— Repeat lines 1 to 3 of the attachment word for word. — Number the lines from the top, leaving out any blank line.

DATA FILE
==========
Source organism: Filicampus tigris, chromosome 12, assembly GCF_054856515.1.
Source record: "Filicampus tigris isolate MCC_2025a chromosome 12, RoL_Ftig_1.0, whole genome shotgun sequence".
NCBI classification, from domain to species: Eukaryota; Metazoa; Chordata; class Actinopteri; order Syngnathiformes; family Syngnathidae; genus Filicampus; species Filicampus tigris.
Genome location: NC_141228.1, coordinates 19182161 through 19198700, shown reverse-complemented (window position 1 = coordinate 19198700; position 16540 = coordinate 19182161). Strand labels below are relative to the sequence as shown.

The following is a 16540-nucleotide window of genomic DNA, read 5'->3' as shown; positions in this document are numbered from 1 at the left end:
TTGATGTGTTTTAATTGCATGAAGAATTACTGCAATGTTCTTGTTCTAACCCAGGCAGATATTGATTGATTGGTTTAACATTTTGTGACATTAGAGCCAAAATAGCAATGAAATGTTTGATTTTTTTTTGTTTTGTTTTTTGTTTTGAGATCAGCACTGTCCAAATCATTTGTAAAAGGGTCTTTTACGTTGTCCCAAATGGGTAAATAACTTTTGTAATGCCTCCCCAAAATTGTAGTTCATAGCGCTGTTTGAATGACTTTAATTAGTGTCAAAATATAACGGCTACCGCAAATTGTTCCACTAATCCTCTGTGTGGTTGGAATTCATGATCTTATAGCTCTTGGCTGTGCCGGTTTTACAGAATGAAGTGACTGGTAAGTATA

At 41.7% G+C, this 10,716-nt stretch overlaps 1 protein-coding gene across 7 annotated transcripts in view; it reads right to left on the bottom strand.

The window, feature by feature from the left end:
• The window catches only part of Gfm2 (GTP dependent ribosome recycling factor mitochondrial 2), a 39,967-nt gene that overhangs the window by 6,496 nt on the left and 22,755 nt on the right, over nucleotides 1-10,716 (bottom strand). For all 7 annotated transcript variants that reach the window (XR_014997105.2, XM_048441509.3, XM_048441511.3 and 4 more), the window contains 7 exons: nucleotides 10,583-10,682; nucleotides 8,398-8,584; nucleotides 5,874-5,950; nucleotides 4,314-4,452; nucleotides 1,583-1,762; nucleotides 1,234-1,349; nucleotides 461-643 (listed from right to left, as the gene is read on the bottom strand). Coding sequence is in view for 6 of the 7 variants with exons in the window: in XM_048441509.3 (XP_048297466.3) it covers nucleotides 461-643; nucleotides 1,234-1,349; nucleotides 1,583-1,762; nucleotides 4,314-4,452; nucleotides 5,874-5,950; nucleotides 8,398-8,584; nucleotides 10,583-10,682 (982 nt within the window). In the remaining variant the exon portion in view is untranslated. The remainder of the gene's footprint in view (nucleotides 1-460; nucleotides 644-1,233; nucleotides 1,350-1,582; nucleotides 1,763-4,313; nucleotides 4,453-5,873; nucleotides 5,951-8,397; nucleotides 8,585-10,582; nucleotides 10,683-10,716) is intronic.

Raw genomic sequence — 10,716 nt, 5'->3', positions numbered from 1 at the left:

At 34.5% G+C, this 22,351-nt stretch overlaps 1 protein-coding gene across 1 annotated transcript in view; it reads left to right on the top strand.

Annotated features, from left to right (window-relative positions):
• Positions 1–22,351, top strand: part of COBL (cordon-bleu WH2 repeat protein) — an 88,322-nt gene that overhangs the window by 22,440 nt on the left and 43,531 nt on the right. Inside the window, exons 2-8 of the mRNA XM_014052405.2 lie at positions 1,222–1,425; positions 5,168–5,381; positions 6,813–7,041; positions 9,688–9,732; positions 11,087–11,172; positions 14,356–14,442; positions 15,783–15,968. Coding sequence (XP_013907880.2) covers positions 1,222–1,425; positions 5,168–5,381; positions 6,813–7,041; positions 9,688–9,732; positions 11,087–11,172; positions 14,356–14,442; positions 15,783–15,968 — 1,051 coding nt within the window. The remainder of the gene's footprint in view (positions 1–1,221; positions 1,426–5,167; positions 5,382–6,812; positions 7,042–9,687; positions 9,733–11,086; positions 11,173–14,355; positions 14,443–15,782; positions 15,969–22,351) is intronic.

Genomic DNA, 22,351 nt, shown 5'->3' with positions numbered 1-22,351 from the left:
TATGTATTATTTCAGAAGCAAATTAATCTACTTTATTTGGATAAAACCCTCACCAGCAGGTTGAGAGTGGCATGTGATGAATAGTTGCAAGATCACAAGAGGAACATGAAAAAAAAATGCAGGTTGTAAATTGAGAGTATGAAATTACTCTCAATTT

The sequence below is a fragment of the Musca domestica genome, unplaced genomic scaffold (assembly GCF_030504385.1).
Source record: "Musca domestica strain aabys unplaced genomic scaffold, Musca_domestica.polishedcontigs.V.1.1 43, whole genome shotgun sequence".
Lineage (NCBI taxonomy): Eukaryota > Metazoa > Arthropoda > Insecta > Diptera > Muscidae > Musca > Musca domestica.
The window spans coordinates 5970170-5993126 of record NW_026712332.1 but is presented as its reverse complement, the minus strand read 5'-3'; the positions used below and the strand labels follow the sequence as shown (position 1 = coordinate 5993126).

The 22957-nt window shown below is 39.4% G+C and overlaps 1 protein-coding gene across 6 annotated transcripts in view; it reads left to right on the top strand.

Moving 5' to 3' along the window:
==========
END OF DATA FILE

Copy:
Source organism: Filicampus tigris, chromosome 12, assembly GCF_054856515.1.
Source record: "Filicampus tigris isolate MCC_2025a chromosome 12, RoL_Ftig_1.0, whole genome shotgun sequence".
NCBI classification, from domain to species: Eukaryota; Metazoa; Chordata; class Actinopteri; order Syngnathiformes; family Syngnathidae; genus Filicampus; species Filicampus tigris.